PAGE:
News / Economy

Replacing Strauss-Kahn: Who is Next at IMF?

A combination photo of possible successors if Dominique Strauss-Kahn, the head of the International Monetary Fund, leaves the IMF. They are (top L-R) Mohamed El-Erian, Stanley Fischer of Israel, Gordon Brown of Britain, Kemal Dervis of Turkey, Peer Steinb
A combination photo of possible successors if Dominique Strauss-Kahn, the head of the International Monetary Fund, leaves the IMF. They are (top L-R) Mohamed El-Erian, Stanley Fischer of Israel, Gordon Brown of Britain, Kemal Dervis of Turkey, Peer Steinb

Former International Monetary Fund (IMF) chief Dominique Strauss-Kahn of France has been released on bail from a New York jail cell, after being charged and then held for attempted rape.  But only one day after his resignation, the debate over who should replace him has already begun.  

Despite pleading innocence, the images of Dominique Strauss-Kahn in handcuffs was unbecoming of the leader of the global banking institution.

Guilty or not, many - including U.S. Treasury Secretary Tim Geithner say the damage has already been done. "Of course, I can't comment on the case, but he's obviously not in a position to run the IMF,” he said.

The race to find a successor is underway. But political analyst Daniel Gros says finding a leader that can satisfy all of the IMF's 187 member countries will not be easy.

"Everybody in the world will, of course, be competing now, but we have to realize that the emerging countries also have widely different interests.  Think about China versus India versus Brazil.  So it will be very difficult to find somebody who serves the political interests of any one group," said Gros.

Since its founding, the top job at the IMF has traditionally been filled by a European.  But there is growing opposition to that arrangement.  Beijing insists the IMF's future leader should reflect the growing clout of developing nations.

And the list of potential candidates is long:  They include Zhu Min, deputy governor of the People's Bank of China; Agustin Carstens, Mexico's central bank governor; and South Africa's former finance chief, Trevor Manuel.

But Owen Barder at the Center for Global Development sees difficulty for non-European candidates. "It will be easier for Europe to come up with a single candidate who they want to nominate than it will be for the emerging markets to get an agreement.  They don't necessarily have the mechanisms and the history of nominating a single candidate.  So the danger is, that Europeans, because they're used to doing it, will find someone very quickly and try to push them forward as a fait accompli," said Barder.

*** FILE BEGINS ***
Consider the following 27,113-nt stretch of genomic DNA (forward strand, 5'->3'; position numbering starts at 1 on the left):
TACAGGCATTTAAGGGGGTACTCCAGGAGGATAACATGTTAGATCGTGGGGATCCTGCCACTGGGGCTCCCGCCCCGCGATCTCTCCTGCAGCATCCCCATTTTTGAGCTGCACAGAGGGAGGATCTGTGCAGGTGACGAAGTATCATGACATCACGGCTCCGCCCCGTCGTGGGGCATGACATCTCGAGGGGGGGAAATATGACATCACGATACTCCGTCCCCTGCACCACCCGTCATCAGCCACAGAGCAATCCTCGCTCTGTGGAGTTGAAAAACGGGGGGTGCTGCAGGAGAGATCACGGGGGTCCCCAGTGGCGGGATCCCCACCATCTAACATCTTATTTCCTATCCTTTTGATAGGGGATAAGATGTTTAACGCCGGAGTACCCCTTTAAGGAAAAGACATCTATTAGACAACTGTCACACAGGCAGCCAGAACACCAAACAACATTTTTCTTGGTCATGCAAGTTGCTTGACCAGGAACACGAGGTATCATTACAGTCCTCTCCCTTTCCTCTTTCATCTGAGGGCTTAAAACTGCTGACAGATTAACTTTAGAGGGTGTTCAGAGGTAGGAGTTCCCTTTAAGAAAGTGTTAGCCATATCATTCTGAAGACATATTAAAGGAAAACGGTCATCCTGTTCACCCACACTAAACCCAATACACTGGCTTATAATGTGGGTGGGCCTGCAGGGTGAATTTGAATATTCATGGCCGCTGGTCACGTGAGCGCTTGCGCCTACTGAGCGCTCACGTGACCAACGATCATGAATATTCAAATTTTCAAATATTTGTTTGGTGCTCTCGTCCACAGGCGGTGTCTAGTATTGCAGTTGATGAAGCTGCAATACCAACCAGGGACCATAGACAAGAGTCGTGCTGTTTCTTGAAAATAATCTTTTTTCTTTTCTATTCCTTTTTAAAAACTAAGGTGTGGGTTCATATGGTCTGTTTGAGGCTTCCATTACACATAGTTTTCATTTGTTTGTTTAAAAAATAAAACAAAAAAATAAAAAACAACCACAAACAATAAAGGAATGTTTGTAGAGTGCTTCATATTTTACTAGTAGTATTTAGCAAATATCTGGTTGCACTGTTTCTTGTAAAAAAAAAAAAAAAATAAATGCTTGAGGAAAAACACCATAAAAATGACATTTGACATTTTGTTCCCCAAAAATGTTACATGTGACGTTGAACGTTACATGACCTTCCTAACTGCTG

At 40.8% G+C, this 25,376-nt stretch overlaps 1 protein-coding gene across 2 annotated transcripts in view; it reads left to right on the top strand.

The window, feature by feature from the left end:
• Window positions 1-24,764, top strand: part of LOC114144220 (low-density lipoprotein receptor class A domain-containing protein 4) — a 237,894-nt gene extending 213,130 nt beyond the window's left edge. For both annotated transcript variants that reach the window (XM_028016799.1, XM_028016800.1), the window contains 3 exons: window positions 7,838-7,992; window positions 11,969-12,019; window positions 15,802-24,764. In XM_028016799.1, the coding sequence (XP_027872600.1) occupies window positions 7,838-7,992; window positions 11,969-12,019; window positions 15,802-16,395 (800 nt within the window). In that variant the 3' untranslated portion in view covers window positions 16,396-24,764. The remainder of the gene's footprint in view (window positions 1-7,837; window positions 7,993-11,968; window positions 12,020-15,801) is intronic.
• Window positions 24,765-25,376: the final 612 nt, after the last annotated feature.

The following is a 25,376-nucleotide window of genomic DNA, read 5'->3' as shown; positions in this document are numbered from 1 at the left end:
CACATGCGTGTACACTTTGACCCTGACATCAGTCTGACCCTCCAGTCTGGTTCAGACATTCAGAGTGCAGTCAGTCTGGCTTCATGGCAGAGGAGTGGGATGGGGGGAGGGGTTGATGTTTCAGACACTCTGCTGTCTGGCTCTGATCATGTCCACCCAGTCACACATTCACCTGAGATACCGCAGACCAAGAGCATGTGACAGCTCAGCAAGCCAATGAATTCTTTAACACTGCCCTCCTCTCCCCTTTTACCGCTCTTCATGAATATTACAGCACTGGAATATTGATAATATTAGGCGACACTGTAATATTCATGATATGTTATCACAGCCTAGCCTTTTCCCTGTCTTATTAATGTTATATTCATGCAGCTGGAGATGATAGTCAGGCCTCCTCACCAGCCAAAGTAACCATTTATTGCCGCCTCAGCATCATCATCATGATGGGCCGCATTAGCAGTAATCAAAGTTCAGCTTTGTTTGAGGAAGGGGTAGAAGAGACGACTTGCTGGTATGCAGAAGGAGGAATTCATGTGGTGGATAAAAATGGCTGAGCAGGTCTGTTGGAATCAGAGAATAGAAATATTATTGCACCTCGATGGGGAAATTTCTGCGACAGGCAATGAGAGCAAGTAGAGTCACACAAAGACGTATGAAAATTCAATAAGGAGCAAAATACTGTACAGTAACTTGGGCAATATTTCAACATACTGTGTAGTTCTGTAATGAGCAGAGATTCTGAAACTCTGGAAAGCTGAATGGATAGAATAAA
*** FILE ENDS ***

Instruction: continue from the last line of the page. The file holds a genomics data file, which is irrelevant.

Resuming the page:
Early European favorites include Axel Weber, the former president of Germany's Bundesbank and French Finance Minister Christine Lagarde.  Right now, economist Jacob Kirkegaard says the frontrunner status belongs to Lagarde.

"Because one, she's a very skillful policymaker.  She's got a lot of experience, both in Europe obviously, but also at the G20 level.  And she has, for better or worse, the advantage - she would represent a new face to the IMF and international organizations because she would be the first woman to run such an organization," stated Kirkegaard.

Ultimately, all sides agree the choice must be based on merit.

"It could be a European, it could be someone from an emerging market or even an American -- the point again being that you should really focus on the fact that you need a credible, well respected, policy heavyweight," added Kirkegaard.

Together, the United States and European nations hold more than 50 percent of the voting power at the IMF.  The U.S. has yet to take a position on who can best fill the vacuum left behind by Strauss-Kahn's stunning departure.

You May Like

Captured IS Militants Explain Why They Fought

Fighters from Turkey, Syria tell VOA Kurdish Service what drew them to extremism, jihad More

Security Experts Split on Kenyan Barrier Wall

Experts divided on whether initiative aiming to keep out al-Shabab militants is long-awaited solution or misguided effort More

Video Philippines Wants Tourists Spending Money at New Casinos

Officials say they hope to turn Manila into the next Macau, which has long been Asia’s gambling hub More

This forum has been closed.
Comments
     
There are no comments in this forum. Be first and add one

Featured Videos